Alzheimer’s disease is a scary subject. As a Family Caregiver, there is a chance that you have found yourself worrying that your senior loved one may be at risk for a disease that affects over 5.2 million individuals in the United States. Fortunately, there are ways you can help your loved one reduce their risk and symptoms.
Research has found that frequent brain activity increases the brain’s vitality and helps build brain cells and strengthens the brain’s connections. These advantages are all helpful, especially for seniors who may be developing or have a family history of Alzheimer's disease. There is no cure for Alzheimer’s, but specialists have identified steps you can take to make sure you loved one is living a healthy life that will strengthen their defenses against the disease.
Do You Know The Symptoms?
· Constant memory loss that affects your loved one’s ability to complete daily tasks.
· Loss of ability to solve simple problems, pay bills, follow a plan or other tasks once easy.
· Trouble finding a once familiar location, like a loved one’s home or church.
· Confusion of time or place.
· Change in vision or decline in understanding of colors and distance.
· New problems with speaking or writing.
· Misplacing items or loss of memory.
· Withdrawal from social activities.
· Poor judgment.
· Drastic changes in mood and personality.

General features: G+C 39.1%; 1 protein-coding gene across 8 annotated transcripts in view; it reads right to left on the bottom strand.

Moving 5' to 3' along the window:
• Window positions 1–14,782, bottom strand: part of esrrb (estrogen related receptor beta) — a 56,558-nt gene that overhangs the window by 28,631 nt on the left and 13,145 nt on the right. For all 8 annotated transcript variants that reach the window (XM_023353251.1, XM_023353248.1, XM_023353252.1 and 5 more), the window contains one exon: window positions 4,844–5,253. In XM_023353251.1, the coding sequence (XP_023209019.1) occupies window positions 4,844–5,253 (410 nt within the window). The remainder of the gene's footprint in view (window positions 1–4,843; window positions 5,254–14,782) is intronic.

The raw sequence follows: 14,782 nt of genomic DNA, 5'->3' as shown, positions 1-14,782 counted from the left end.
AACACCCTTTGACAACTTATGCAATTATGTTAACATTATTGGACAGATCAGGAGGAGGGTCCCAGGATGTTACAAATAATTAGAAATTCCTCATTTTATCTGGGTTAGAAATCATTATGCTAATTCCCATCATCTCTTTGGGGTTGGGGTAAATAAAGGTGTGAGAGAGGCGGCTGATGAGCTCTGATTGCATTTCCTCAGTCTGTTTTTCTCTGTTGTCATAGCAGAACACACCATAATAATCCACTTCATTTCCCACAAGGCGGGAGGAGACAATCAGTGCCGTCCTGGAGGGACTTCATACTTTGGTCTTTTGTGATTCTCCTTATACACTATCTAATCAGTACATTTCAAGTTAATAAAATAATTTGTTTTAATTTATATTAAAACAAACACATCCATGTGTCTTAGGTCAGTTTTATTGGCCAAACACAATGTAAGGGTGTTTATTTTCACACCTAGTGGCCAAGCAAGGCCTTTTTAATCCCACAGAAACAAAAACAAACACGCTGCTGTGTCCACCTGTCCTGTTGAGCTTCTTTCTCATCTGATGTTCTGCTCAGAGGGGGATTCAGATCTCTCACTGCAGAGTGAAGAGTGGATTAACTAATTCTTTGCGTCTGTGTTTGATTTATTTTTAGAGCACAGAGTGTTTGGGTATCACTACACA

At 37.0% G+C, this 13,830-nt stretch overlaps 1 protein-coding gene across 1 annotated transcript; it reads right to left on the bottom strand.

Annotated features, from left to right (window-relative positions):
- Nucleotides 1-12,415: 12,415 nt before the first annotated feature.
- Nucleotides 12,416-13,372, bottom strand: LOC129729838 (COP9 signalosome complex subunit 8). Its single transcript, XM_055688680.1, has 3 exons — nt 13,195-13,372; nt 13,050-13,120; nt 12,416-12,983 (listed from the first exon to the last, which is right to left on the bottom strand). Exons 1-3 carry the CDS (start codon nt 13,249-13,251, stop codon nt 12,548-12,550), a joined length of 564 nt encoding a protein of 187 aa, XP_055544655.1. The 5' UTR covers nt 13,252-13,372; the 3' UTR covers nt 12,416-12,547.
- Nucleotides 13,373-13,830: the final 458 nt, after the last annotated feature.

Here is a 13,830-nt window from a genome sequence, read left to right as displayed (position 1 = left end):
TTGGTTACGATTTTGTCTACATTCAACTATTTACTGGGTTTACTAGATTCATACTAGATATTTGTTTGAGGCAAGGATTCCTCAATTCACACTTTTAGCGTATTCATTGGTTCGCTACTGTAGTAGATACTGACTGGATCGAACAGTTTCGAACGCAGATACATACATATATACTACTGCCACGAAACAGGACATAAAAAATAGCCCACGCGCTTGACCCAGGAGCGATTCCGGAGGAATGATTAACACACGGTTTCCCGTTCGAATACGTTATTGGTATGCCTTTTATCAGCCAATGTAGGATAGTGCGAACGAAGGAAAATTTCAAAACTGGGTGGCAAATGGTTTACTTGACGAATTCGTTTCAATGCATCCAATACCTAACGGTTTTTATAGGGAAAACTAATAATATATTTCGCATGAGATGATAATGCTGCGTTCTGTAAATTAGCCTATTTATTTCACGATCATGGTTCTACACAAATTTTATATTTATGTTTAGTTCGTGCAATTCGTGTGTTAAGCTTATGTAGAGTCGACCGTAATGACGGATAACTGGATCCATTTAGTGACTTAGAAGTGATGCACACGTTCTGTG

How Can You Help Increase Brain Activity?
Just as other parts of the body lose agility as people age, the brain can also lose strength as an individual ages. Keeping your loved one’s brain active will increase her vitality and may build the brain’s reserve of cells and strengthen its connections. Here are some simple ways to keep her mind working that can also be a fun way for you and your loved one to spend quality time doing together:
· Encourage your loved one to stay involved in their community.
· Have them keep a journal or daily diary.
· Give them crossword puzzles, word searches or math puzzles to complete.
· Attend classes on a new hobby.
· Play board games.
· Write letters to friends and family.
What Else Can You Do?
Physical activity: This is the best way to maintain sufficient blood flow to the brain and also encourages generation of new brain cells. Physical activity is also important in reducing the chances of other health issues, including heart attack, stroke and diabetes.
Healthy Diet: A healthy diet is essential for everyone. However, for seniors, having a diet that reduces the risk of heart disease and encourages good blood flow is very helpful. Also, make sure that your loved one’s diet encourages a healthy weight. A study showed that in adults who were overweight were twice as likely to develop dementia in their later years. Those with high cholesterol and high blood pressure were also more likely to develop dementia.
It is important to know that you are not alone on your journey as a caregiver. The staff at Freudenthal Home Health is educated on medical topics such as Alzheimer’s and can assist you in providing quality home health care so that you can play the role both of a caregiver and a loving family member. Contact us today to find out the many ways we can be your partner in care.